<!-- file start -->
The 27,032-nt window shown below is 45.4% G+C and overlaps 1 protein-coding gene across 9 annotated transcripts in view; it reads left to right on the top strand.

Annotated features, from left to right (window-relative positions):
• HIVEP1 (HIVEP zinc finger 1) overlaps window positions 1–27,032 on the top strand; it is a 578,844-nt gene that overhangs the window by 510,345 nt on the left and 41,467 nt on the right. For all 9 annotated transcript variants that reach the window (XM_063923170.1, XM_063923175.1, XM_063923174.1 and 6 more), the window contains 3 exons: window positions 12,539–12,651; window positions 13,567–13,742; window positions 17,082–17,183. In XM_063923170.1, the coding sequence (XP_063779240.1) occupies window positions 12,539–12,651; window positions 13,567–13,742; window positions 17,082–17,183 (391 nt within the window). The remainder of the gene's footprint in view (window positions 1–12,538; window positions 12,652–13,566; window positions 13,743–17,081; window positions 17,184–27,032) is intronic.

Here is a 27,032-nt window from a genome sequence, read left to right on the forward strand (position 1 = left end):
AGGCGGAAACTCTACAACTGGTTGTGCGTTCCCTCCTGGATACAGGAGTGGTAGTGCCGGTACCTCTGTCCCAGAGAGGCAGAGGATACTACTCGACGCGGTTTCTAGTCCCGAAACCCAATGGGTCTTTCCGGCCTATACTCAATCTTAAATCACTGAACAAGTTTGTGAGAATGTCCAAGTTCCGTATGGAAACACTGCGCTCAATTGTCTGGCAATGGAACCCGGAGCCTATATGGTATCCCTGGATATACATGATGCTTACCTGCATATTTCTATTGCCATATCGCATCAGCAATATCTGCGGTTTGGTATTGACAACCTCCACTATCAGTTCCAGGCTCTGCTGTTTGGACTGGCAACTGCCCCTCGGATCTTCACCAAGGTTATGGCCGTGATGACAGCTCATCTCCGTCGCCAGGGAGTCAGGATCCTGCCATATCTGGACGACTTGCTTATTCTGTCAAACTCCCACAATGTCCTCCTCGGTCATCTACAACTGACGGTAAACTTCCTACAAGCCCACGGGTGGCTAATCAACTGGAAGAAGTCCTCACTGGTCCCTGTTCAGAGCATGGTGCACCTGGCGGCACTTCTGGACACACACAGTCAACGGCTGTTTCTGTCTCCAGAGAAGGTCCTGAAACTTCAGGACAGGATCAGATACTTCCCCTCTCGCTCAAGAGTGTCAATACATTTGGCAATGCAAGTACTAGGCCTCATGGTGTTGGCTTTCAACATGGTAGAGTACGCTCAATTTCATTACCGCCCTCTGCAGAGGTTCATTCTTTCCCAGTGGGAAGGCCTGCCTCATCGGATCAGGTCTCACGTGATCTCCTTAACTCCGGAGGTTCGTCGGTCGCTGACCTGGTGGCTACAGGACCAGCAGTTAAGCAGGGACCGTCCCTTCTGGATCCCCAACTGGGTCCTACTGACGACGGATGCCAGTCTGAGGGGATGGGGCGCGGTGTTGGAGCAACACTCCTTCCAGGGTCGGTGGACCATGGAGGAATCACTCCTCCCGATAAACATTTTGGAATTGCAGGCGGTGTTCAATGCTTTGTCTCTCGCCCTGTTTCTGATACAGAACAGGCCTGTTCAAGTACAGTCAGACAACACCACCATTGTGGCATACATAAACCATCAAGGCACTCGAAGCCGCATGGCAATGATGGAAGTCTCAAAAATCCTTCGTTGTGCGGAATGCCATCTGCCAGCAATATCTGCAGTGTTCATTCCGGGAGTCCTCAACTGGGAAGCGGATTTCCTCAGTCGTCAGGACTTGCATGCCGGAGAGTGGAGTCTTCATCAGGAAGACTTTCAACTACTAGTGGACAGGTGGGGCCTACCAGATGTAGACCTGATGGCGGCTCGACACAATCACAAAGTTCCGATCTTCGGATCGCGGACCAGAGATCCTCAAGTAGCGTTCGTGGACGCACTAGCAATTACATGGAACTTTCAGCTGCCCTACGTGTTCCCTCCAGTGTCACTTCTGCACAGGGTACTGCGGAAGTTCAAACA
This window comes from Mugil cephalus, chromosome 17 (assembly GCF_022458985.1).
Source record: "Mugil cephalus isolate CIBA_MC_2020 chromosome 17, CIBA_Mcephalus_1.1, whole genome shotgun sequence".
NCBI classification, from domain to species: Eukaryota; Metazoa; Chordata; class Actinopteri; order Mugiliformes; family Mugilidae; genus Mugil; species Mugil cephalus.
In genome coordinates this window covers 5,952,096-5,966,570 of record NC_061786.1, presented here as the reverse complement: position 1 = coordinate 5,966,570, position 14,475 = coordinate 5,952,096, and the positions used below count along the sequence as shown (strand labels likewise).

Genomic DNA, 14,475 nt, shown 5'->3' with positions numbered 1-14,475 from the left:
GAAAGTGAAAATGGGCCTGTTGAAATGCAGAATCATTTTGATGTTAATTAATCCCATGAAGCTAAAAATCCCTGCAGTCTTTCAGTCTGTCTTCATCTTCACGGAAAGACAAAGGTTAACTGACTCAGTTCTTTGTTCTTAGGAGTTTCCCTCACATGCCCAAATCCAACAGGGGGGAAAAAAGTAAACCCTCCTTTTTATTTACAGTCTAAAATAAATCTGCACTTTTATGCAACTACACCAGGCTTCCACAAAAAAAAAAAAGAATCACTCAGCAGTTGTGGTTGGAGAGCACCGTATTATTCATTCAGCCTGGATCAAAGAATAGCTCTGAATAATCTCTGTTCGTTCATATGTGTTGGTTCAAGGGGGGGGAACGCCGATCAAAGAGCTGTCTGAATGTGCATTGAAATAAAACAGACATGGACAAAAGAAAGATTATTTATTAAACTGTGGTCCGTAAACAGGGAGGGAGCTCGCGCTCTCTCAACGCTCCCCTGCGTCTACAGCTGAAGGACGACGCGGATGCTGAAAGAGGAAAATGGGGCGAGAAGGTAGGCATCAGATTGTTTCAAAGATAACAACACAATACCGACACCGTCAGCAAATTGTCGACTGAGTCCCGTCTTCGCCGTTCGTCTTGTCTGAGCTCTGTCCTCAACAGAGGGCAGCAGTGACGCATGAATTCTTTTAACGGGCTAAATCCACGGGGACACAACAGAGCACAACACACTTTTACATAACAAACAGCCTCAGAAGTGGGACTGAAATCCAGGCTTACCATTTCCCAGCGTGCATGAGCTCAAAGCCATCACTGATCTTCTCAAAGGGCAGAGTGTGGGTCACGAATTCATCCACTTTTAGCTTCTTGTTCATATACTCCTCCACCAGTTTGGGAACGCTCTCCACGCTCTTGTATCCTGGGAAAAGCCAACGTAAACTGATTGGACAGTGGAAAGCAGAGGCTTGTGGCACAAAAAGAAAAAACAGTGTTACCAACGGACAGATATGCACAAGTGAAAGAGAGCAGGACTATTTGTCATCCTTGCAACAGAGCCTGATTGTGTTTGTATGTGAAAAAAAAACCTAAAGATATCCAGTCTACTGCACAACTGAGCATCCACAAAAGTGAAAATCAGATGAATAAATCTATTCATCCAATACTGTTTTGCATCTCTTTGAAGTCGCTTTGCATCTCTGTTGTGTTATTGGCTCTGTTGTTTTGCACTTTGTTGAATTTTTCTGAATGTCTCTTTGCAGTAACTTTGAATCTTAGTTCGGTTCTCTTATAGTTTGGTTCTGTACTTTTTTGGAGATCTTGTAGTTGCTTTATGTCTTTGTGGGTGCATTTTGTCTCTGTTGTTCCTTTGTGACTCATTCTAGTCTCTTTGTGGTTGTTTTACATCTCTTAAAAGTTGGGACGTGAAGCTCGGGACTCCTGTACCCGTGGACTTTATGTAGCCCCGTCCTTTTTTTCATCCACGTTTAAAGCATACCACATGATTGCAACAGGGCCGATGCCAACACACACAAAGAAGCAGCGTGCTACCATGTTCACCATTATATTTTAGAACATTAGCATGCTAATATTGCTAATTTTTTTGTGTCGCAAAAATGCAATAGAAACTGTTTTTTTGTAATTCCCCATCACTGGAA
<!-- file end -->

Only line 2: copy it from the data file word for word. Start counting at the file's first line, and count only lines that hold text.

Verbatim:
Annotated features, from left to right (window-relative positions):